The core traits of BILLIONAIRES: Scientists identify 5 key characteristics in the rich – so do YOU have what it takes to be one of the wealthy elite?
- Psychologists examined the relationship between wealth and personality
- People with less money were found to be more neurotic and extraverted
For years, viewers have been obsessed with the mega-rich yet miserable Roy family at the centre of the HBO series Succession, analysing the psychology and character traits of the narcissistic stars.
But is this a true depiction of billionaires?
Psychologists have examined the relationship between an individual’s wealth and personality traits to understand what it takes to be one of the wealthy elite.
Their findings identify five key characteristics in the super rich – do you have any of them?
For years, viewers have been hooked on the mega-rich yet completely miserable Roy family and their media empire in the hit HBO series
FIVE TRAITS OF THE WEALTHY ELITE
The study, conducted by researchers at the Open University and the Norwegian School of Management, accounted for numerous factors in daily life.
Just over 3,200 participants were asked about their valuable physical possessions, property and other personal investments in the survey.
Though they were not, of course, billionaires, around 10.8 per cent of these earned £75,000 or more each year, while 23.7 per cent had a household income less than £20,000.
These attributes were then looked at against the ‘Big Five’ personality traits – openness to experience, conscientiousness, extraversion, agreeableness and neuroticism.
Scientists found that conscientiousness was positively related to levels of wealth, meaning that the rich are more likely to feel a stronger sense of responsibility.
The well-off were far less neurotic but also less extraverted, with these traits linked to lower savings and more spending on expensive goods.
Researchers believe the average person is far more impulsive – buying overpriced items and making poor investment decisions – than the super wealthy.
‘First, nobody should take from this that if you want to improve your financial situation, you should change your personality,’ Professor Mark Fenton-O’Creevy, the study’s lead author told Psypost.
‘Rather, the insights form this study may help those offering financial advice to tailor their advice to the personality of their clients.
‘So, for example whilst if a client is high on conscientiousness, that is helpful.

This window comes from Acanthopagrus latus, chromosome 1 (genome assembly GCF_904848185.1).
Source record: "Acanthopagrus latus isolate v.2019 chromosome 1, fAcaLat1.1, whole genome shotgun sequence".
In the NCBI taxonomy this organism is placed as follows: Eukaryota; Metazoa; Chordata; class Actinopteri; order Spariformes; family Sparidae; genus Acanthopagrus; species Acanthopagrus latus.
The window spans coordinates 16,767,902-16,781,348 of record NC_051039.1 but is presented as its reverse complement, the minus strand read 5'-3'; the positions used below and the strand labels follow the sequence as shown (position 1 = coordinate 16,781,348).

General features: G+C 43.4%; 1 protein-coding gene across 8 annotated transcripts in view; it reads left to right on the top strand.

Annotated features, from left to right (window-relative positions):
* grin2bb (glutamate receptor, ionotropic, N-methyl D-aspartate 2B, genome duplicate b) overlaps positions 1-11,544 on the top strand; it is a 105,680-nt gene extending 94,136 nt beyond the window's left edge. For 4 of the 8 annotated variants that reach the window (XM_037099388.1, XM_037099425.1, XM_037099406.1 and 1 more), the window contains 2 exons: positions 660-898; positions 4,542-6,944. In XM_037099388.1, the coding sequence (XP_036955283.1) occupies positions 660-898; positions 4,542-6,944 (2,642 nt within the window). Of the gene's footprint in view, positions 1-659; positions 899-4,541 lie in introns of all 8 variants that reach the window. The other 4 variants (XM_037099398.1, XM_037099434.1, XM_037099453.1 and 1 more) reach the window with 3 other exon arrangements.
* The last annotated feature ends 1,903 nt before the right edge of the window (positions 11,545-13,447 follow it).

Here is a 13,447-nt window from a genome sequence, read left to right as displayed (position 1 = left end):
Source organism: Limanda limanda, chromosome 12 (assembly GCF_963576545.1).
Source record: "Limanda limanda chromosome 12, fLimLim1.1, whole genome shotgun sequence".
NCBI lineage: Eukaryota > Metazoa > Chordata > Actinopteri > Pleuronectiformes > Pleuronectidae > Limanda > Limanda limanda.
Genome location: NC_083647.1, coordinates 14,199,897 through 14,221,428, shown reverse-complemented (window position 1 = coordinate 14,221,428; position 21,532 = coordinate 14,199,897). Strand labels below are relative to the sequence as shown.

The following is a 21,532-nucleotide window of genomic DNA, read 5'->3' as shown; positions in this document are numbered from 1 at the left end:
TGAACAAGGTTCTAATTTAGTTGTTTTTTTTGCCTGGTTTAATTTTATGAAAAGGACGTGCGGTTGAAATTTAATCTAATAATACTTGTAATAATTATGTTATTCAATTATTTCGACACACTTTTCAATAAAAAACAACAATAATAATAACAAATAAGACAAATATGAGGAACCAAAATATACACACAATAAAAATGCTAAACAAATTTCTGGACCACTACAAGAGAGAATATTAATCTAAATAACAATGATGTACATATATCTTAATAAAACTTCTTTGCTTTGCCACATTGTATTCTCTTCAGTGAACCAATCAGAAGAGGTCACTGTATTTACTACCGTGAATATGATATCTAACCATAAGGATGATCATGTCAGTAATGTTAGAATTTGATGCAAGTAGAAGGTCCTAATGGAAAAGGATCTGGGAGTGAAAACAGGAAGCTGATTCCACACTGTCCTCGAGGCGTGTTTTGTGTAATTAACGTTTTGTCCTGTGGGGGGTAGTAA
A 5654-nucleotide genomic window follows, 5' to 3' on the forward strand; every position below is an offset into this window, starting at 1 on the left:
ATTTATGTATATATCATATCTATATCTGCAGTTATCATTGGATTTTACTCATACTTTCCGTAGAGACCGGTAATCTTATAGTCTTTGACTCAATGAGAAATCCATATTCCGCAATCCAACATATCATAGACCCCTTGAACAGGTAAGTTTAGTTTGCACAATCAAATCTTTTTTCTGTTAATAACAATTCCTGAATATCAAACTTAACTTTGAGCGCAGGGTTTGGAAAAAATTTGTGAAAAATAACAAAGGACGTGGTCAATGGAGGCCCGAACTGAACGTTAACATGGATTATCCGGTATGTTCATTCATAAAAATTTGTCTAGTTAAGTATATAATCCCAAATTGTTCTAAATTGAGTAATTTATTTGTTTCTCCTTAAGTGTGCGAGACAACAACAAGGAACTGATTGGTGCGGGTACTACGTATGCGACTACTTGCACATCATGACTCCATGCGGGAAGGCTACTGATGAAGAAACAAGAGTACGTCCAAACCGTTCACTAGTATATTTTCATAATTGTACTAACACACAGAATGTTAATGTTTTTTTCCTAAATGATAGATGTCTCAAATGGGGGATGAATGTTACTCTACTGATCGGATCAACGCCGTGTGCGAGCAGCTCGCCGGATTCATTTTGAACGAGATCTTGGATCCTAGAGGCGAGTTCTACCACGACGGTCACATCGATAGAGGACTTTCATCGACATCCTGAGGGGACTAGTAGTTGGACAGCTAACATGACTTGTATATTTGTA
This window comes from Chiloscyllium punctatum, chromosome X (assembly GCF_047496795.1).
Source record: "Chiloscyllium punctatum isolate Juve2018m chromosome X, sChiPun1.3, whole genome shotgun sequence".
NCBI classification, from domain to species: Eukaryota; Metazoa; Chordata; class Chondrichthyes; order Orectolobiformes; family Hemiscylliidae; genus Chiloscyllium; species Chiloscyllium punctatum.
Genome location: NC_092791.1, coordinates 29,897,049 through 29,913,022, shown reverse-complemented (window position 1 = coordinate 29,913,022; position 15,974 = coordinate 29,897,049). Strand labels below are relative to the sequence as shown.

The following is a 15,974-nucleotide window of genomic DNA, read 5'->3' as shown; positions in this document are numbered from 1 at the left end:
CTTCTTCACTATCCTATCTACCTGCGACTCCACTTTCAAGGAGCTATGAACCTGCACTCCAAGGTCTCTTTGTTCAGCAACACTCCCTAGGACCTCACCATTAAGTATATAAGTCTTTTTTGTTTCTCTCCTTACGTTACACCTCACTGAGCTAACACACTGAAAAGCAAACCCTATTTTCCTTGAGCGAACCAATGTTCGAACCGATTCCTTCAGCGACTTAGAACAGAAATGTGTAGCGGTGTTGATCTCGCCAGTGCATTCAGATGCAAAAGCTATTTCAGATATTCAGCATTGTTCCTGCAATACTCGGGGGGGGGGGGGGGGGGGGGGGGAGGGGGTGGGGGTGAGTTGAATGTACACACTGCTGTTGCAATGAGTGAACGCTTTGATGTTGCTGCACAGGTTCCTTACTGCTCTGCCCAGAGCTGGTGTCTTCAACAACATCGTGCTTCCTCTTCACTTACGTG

‘However, for example, our results suggest that extrovert, agreeable clients who are low on conscientiousness may need additional support to make regular savings and extroverts may be more prone to impulsive spending on physical items reducing capacity to invest.’
Psychologists have examined the relationship between wealth and personality traits
Agreeableness was also negatively associated with saving money, which experts believe is linked to buying over-the-top presents and spending too generously.
Those with more property wealth were deemed to be less open to experiences too, thanks to being ‘tied down’ with houses.
‘Openness was negatively associated with property wealth possibly because that sort of wealth “ties one down” for long periods of time and prevents the experimentation that is associated with being open-to-experience,’ the authors wrote in the study, published in Financial Planning Review.
Yet Professor Fenton-O’Creevy claims this study is only a ‘snapshot in time’, adding to an already mixed picture of personalities and the effect of financial incomes.
‘Further research might usefully explore which contextual factors moderate these relationships, potentially explaining contrasting findings,’ he wrote.
MailOnline has approached the authors for further information.
READ MORE: Are YOU more of a Kendall or a Shiv? Psychologists reveal the dark personality traits of the Roy family from Succession
MailOnline asked psychologists to assess the dark personality traits of Logan and his children Shiv, Kendall, Roman and Connor.
These traits, often known as the ‘Dark Triad’, are psychopathy, narcissism, and Machiavellianism.
The findings suggest that Logan and Kendall are the worst of the bunch, both displaying all three in the form of greed, egotism and disregard for the feelings of others.
Dr Stephen Joseph, a psychotherapy professor from the University of Nottingham and author of ‘Think Like a Therapist’, says that the siblings’ issues all stem from Logan’s mistreatment of them as children.
Dr Ramani Durvasula, clinical psychologist and professor at California State University, says that Logan Roy’s (pictured) upbringing plays a part in his behaviour
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